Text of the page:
I pressed Astle on whether Intel would change its driver update cadence alongside Arc. He seemed confident the current cadence of releases for Intel integrated graphics can keep up with what gamers expect. He pointed out the current pace is about one driver optimization release per month and, given the work required for validation, increasing that wouldn’t necessarily improve game support or performance.
“The goal is to release at the cadence we need to to ensure a good experience,” said Astle.
Pitching Arc to modern creators
Delays aside, Intel Arc is likely to reach a wide swath of users, from content creators to hardcore gamers, through late 2022. Chandler spoke passionately about his belief these groups are not separate.
“We’re trying to build for this new generation of gamers and creators,” he said. “People are using games to connect with each other, and more people are building careers as streamers and creators.”
Chandler referenced Arc’s support for the AV1 video codec as a tangible benefit. Intel Arc provides both hardware decode and encode for AV1, a feature that could be useful for a variety of livestreamers and video creators.
Intel is also working with software vendors to make use of both integrated Iris Xe and Arc discrete graphics simultaneously for content creation tasks. This effectively turns a laptop into a dual-graphics platform, a series of features that Intel calls Deep Link.
“For the most part, in a laptop system, if you have a discrete graphics card the integrated graphics pretty much gets ignored,” said Chandler. “With our system engineering capabilities, we’ve discovered all these ways the discrete and integrated can work together.”
Gamers shouldn’t get too excited—this is not as simple as flipping a switch, and Intel does not expect games can use this feature. Still, it could let streamers use Arc discrete graphics to play a game while the Iris Xe graphics is used to accelerate streaming software.
A laptop with Arc A370M graphics may not work for all content creators, and especially for those doing extensive work in Topaz’s AI software or DaVinci Resolve. Still, Pulluru believes Arc can expand the definition of a laptop suited for content creation. This could help experienced creators work on the go – or make high-end content creation possible at a mid-range price point.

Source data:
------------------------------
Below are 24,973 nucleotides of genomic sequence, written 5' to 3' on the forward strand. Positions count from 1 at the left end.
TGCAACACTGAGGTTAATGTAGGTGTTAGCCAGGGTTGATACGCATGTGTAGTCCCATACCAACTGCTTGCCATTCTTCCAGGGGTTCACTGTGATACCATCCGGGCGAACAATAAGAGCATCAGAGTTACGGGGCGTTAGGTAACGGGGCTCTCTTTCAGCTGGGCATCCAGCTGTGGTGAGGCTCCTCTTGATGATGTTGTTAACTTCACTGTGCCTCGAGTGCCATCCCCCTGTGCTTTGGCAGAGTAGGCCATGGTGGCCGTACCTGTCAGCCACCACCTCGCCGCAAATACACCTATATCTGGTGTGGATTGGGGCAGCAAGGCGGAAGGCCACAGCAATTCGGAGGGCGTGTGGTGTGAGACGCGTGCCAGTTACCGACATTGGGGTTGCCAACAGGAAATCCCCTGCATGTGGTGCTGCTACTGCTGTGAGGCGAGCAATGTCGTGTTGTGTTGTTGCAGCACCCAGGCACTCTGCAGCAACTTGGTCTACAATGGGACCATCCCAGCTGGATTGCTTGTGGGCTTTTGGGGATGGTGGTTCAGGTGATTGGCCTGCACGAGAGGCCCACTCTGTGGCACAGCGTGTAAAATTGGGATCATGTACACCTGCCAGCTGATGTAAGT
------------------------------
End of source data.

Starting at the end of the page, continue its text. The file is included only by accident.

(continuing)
“Now, content creation is everywhere,” said Pulluru. “And any laptop, mid-range laptop, can now run Resolve. My daughter did it for a school project.”
Arc has sets its sights on the horizon
That theme—“content creation is everywhere”—feels like a guiding light for the Arc team. It will, of course, compete for the attention of hardcore gamers, but it’s clearly positioned to do far more than accelerate 3D games. Instead, Arc seems uniquely positioned as the final step in a broad, system-level strategy.
I left Jones Farm feeling Intel is not interested in discrete GPUs to sell Arc graphics specifically, but rather in selling Intel hardware as a complete platform for modern PC users—many of which game, create content, and browse YouTube on the same machine. Intel might be new to mainstream discrete graphics, but Chandler seems to think this fresh-faced approach is exactly why Intel can get it right with Arc. “We can take a completely different approach,” he said. “The world is different than it was 20 years ago.”
Matthew S. Smith is a freelance technology journalist with 15 years of experience reviewing consumer electronics. In addition to PCWorld, his work can be found on Wired, Ars Technica, Digital Trends, Reviewed, IGN, and Lifewire. Matthew also covers AI and the metaverse for IEEE Spectrum and runs Computer Gaming Yesterday, a YouTube channel devoted to PC gaming history.